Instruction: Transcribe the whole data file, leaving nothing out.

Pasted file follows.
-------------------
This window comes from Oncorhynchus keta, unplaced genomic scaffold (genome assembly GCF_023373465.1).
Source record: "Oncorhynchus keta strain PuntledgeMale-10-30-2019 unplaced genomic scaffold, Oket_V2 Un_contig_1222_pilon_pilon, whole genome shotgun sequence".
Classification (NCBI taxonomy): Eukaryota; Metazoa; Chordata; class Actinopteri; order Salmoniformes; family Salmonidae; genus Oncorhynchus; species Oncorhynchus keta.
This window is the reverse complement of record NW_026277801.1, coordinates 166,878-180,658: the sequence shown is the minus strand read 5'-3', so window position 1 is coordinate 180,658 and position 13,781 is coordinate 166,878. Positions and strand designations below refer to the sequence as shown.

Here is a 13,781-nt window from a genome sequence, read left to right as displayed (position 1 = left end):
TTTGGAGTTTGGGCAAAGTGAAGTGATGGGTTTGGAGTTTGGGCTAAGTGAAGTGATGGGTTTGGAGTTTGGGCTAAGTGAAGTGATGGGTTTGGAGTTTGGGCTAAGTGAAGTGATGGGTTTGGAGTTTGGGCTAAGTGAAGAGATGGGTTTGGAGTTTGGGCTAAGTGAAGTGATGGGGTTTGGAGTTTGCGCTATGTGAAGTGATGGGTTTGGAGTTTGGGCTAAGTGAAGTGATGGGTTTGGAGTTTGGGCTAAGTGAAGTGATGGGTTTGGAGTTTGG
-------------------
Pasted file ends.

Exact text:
This window comes from Oncorhynchus keta, unplaced genomic scaffold (genome assembly GCF_023373465.1).
Source record: "Oncorhynchus keta strain PuntledgeMale-10-30-2019 unplaced genomic scaffold, Oket_V2 Un_contig_1222_pilon_pilon, whole genome shotgun sequence".
Classification (NCBI taxonomy): Eukaryota; Metazoa; Chordata; class Actinopteri; order Salmoniformes; family Salmonidae; genus Oncorhynchus; species Oncorhynchus keta.
This window is the reverse complement of record NW_026277801.1, coordinates 166,878-180,658: the sequence shown is the minus strand read 5'-3', so window position 1 is coordinate 180,658 and position 13,781 is coordinate 166,878. Positions and strand designations below refer to the sequence as shown.

Here is a 13,781-nt window from a genome sequence, read left to right as displayed (position 1 = left end):
TTTGGAGTTTGGGCAAAGTGAAGTGATGGGTTTGGAGTTTGGGCTAAGTGAAGTGATGGGTTTGGAGTTTGGGCTAAGTGAAGTGATGGGTTTGGAGTTTGGGCTAAGTGAAGTGATGGGTTTGGAGTTTGGGCTAAGTGAAGAGATGGGTTTGGAGTTTGGGCTAAGTGAAGTGATGGGGTTTGGAGTTTGCGCTATGTGAAGTGATGGGTTTGGAGTTTGGGCTAAGTGAAGTGATGGGTTTGGAGTTTGGGCTAAGTGAAGTGATGGGTTTGGAGTTTGG